This is according to Robert Hersov, founder and CEO of Invest Africa, a platform for business leaders and investors to gain better insight into the continent and its business opportunities. During a panel discussion at the Investing in Africa Mining Indaba today, he added perceived risks of investing in the continent are falling, below that of global players such as China and Russia.
“People know the rewards are immense in Africa. But they have always perceived huge risk. And I think what has happened over the last five years – and increasingly happening – is that the perception of risk is coming down. Because as people get into the markets, invest, back people, get decent local partners, they are realising that actually the risk is way higher in Russia or China than it is in most African countries. Yet the reward here is much greater. And people are working that out.”
Also on the panel was founder of the Mara Group, Ashish J. Thakkar, who fully agreed. “I have been active on the continent for the last 18 and a half years and I have never seen so much global excitement around Africa that we are seeing here today,” he highlighted.
“When Bob Diamond and I set about Atlas Mara, the majority of our capital came from the US, and the majority of that was capital which had never before come into Africa. So you can see that there is a new wave of investor appetite. But they need the right homes to come into.”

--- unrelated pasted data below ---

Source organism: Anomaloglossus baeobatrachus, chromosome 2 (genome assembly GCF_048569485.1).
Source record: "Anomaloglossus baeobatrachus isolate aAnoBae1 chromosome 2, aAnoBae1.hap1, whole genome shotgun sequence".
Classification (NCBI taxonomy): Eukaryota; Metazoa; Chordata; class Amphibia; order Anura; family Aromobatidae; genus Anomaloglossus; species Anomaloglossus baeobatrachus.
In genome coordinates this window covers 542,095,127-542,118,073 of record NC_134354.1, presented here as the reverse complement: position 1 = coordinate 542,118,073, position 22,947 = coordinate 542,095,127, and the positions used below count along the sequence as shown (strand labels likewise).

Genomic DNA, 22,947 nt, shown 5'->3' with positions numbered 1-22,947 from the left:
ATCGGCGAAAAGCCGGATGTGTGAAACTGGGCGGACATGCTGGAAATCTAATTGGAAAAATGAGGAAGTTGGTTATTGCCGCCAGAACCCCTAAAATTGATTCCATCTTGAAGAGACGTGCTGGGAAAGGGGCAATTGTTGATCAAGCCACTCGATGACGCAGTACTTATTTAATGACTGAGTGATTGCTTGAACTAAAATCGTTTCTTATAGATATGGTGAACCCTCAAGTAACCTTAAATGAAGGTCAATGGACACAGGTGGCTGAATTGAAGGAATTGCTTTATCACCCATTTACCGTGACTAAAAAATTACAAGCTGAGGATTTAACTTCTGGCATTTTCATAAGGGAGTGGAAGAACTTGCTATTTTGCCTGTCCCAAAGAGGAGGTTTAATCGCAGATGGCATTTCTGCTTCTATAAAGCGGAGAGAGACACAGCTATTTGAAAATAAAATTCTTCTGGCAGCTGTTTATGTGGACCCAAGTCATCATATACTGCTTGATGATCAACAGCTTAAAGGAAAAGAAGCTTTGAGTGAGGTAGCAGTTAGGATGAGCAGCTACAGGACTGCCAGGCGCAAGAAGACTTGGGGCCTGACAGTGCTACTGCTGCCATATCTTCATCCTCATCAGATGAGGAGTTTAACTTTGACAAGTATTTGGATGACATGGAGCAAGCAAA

Higher returns, lower risk
Robin Saunders, founder and managing partner of private equity firm, Clearbrook Capital Partners, said her firm started looking at the continent roughly a year ago and compares it to the California gold rush in 1848.
“You see the very large global private equity funds pouring in… and sovereign wealth funds from the Middle East and elsewhere. And everybody wants to get in on this action.”
CEO of Nigeria-based Sahara Group, Tonye Cole, noted that “Africa still seems to be the only place where you can make returns above 20%, or thereabouts, on projects”.
China’s unintentional role
There has been a general improvement in the business and regulatory environments across the continent, said Hersov. This is, in part, a result of the realisation by African governments that they are competing with each other to attract investment.
“And in some ways we have to thank the Chinese for kicking it off. Because they set the ‘gold rush’ in motion and then everybody else woke up and started pouring in.”
In August the US emphasised its commitment to trade and investment in Africa with the first ever US-Africa Leaders Summit in Washington DC. The high-profile event saw US President Barack Obama host close to 50 African leaders to discuss opportunities for better business engagement between the two regions.